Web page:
It's cutting it fine but I have most things I'll need for all the things I've been planning over the next few days for Samhainn - I'm sticking to my usual format of spreading everything over three days (well, nights, mostly), so I'll be starting tomorrow and finishing up on Sunday. Last year I ended up realising each day I celebrated had a kind of theme - starting with the ancestors as the main focus for the first day, the spirits for the second day, and the gods for the third day. It worked well so I'm planning on doing the same again.
Tomorrow, then, after Tom's fancy dress Hallowe'en party at nursery, I'll start on our winter mural for the kitchen with the kids. We did glittery snowflakes last year, but I think we'll save those for when Tom finishes nursery for the Christmas holidays. They feel a bit too 'festive' to do right now (bah humbug) and it will give us something to do then. We're going to try a wintery mountain scene, I think, and we can hang the snowflakes up later on. I'm not sure I posted a picture of the autumnal mural that we did at Lùnasdal, so here it is, just for the record:
It's currently partially obscured by a giant pumpkin, though - I got one today, much to Mr Seren's disapproval because it's not traditional (although he didn't say anything until after I'd already bought it, so tough). I've got three tumshies to carve as well but I'll have to do those by myself, and the pumpkin seemed like it would be good fun for the kids to help scoop out the innards. It would be nice to include them in the festivities. And I'm willing to bet it's a bit easier than carving a turnip or two, at least...
If we have time I might bake some gingerbread men (or skeletons - Tom's going as a skeleton to his nursery party) that we can decorate as well, and I'll be saving some for the cranachan the day after. I've thought about putting some charms into the cream so everyone can dig in, but I think the kids are too young yet - maybe next year (and that'll give me time to plan for what I'll use as the charms...). I'll be making some treacle scones for games on Saturday as well - and I found this video about traditional Scots celebrations to show you what I'll try and do with them (it's only a short clip, from 1961), and we might try some dookin' for aipples if I can find something big enough for that.
Over the past week I've been trying to get the garden in order but the weather's been so wet that I've not done as much as I wanted - it'll do for the winter, though. Weather permitting, I want to build the cairn, in honour of my ancestors, beside the wee pond I've done, and bury the turnip lanterns I saved from last year so they can act as guardians in the coming year. I was hoping to get some nice rocks to dress the cairn with from the beach - larger ones so the cairn's a bit sturdier - but again, seeing as the weather's been so bad I haven't been able to yet. I was hoping to do the cairn tomorrow to fit in with my ancestral theme but I'll see how it goes. I'll be making some offerings to them, anyway.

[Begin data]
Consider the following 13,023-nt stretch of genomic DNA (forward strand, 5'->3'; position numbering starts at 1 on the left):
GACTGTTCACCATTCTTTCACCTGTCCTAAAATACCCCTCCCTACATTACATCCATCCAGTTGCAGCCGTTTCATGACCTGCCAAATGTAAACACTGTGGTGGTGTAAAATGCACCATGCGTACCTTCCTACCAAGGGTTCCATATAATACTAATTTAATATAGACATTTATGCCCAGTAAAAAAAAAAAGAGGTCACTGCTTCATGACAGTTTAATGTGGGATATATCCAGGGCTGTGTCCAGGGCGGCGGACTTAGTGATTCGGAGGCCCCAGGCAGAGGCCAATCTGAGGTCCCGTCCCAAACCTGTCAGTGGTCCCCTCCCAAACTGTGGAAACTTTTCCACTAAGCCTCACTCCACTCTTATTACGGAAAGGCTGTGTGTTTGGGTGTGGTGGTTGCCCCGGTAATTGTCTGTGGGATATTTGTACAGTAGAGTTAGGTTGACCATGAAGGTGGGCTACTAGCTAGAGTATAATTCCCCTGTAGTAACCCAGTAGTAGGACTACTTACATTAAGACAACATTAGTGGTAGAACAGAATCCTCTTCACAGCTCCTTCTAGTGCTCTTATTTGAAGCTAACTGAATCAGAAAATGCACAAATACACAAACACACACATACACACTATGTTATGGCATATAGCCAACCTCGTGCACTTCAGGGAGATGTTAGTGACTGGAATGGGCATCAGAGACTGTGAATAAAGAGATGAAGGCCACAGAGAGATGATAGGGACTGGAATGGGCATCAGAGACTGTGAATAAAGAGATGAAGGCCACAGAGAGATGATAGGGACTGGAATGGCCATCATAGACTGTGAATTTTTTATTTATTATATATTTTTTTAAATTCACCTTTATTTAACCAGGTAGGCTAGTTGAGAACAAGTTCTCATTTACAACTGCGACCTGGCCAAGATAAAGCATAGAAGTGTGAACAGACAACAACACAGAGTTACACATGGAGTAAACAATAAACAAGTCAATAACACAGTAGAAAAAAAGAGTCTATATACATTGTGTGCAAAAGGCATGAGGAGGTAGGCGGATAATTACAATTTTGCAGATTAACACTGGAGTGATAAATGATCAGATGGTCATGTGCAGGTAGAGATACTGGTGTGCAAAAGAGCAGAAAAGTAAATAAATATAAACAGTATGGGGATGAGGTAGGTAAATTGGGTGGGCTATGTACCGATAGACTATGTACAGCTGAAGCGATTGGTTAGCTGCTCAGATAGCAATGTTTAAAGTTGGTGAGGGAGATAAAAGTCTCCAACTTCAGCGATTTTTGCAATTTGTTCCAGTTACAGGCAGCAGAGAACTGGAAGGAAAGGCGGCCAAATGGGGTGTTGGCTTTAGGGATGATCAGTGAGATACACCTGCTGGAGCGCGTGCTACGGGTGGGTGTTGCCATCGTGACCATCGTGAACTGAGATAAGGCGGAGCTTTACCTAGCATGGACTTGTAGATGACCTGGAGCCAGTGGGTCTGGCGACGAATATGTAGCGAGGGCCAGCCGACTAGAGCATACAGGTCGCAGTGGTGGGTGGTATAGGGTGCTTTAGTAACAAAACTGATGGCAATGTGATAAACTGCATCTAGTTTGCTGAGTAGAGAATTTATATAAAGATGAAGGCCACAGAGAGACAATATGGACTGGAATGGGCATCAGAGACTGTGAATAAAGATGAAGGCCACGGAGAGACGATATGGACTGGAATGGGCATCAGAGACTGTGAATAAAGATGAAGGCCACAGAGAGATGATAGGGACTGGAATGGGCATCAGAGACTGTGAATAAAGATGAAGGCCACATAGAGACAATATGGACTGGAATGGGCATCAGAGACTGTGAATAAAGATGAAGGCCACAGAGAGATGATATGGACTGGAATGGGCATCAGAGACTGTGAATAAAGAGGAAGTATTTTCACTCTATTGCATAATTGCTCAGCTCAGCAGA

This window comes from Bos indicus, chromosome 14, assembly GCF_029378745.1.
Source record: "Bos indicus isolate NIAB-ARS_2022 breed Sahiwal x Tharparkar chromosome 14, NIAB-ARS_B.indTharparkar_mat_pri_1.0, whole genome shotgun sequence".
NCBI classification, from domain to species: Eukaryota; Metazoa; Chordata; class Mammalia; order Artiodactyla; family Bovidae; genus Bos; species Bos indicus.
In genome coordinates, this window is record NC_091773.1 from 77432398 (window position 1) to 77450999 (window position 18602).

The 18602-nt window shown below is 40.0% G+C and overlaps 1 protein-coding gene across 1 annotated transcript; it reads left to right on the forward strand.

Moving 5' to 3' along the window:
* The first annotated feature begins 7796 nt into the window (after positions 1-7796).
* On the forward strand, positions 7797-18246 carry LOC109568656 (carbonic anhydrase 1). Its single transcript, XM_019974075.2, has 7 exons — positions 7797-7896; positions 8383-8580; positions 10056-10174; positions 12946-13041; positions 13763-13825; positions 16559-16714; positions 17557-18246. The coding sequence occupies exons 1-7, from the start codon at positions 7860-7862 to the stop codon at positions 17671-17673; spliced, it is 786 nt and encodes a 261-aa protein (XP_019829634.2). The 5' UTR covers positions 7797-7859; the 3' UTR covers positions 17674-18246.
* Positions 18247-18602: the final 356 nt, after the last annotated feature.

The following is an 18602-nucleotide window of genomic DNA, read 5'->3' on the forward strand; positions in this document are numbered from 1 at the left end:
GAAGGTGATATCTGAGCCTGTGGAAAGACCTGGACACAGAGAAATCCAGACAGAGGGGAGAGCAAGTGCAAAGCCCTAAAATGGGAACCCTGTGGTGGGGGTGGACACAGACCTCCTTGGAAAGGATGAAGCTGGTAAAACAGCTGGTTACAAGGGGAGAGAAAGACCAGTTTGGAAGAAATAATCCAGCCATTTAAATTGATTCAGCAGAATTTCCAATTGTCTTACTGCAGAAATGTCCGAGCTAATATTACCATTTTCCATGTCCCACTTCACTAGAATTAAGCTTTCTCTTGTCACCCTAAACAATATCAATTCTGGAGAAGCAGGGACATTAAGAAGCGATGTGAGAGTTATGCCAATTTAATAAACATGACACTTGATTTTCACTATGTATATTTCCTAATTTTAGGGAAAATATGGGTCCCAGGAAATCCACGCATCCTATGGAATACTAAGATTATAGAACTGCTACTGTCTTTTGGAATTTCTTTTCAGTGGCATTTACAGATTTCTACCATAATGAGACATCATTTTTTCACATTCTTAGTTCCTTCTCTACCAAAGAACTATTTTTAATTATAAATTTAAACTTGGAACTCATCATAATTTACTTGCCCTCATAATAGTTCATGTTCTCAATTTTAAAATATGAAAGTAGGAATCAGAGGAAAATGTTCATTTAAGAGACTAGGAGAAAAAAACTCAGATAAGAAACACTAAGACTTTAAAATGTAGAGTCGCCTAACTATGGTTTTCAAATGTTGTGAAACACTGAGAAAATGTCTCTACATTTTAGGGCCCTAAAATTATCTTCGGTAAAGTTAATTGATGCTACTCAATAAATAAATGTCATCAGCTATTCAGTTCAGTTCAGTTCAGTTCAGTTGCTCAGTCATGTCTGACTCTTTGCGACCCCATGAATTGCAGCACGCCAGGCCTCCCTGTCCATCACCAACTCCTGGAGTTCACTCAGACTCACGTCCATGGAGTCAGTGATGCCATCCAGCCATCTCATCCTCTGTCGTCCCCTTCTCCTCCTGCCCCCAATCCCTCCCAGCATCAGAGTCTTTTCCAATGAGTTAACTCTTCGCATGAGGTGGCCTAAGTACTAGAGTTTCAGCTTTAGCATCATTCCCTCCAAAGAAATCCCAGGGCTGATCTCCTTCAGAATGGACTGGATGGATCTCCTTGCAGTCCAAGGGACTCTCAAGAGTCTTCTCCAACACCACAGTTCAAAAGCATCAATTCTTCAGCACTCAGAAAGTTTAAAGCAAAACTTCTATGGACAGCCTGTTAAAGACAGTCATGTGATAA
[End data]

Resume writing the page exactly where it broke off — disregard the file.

Tom and Rosie are a bit young to go guising themselves just yet (we wouldn't get very far, accounting for Rosie's legs and my back, and she'd fall asleep in the pushchair if I took that), so instead we'll light the lanterns and put them in the window on the Saturday and give treats out to the guisers that come to our door. Hopefully we'll manage some games as well. After our feast and the kids are in bed I'll get down to my devotional stuff and light a fire in the garden (if it's dry enough...otherwise it's the hearth) as the focus - I'll perform the deiseal as usual, make some rowan charms, sain the house, take some ogam, make some offerings and leave a meal out for any visitors overnight after time to meditate.
In the morning I'll perform the frìth ritual and see if I have any better luck than last time I tried it (and at least the sun rises at a more reasonable hour now). Bannocks will be made for breakfast (Brodick bannocks, probably, the kids like them the best). And I'll finish the evening off with more offerings and some quiet contemplation to absorb everything.